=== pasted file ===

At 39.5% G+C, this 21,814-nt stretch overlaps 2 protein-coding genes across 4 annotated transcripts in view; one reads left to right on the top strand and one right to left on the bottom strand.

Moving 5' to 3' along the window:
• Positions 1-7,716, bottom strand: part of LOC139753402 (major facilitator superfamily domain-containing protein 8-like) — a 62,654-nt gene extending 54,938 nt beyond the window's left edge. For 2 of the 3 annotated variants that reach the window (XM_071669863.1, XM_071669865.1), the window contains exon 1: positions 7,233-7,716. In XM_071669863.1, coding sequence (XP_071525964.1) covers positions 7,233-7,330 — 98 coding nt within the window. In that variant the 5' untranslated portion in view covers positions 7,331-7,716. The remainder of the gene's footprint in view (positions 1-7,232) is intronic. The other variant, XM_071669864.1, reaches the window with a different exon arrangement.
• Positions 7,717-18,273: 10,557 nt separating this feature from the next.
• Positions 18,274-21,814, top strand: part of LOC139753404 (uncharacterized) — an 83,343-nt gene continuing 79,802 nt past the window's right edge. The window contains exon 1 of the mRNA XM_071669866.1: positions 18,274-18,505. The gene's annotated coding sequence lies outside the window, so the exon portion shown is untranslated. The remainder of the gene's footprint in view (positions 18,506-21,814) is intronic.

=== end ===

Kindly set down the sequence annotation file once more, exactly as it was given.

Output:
At 39.5% G+C, this 21,814-nt stretch overlaps 2 protein-coding genes across 4 annotated transcripts in view; one reads left to right on the top strand and one right to left on the bottom strand.

Moving 5' to 3' along the window:
• Positions 1-7,716, bottom strand: part of LOC139753402 (major facilitator superfamily domain-containing protein 8-like) — a 62,654-nt gene extending 54,938 nt beyond the window's left edge. For 2 of the 3 annotated variants that reach the window (XM_071669863.1, XM_071669865.1), the window contains exon 1: positions 7,233-7,716. In XM_071669863.1, coding sequence (XP_071525964.1) covers positions 7,233-7,330 — 98 coding nt within the window. In that variant the 5' untranslated portion in view covers positions 7,331-7,716. The remainder of the gene's footprint in view (positions 1-7,232) is intronic. The other variant, XM_071669864.1, reaches the window with a different exon arrangement.
• Positions 7,717-18,273: 10,557 nt separating this feature from the next.
• Positions 18,274-21,814, top strand: part of LOC139753404 (uncharacterized) — an 83,343-nt gene continuing 79,802 nt past the window's right edge. The window contains exon 1 of the mRNA XM_071669866.1: positions 18,274-18,505. The gene's annotated coding sequence lies outside the window, so the exon portion shown is untranslated. The remainder of the gene's footprint in view (positions 18,506-21,814) is intronic.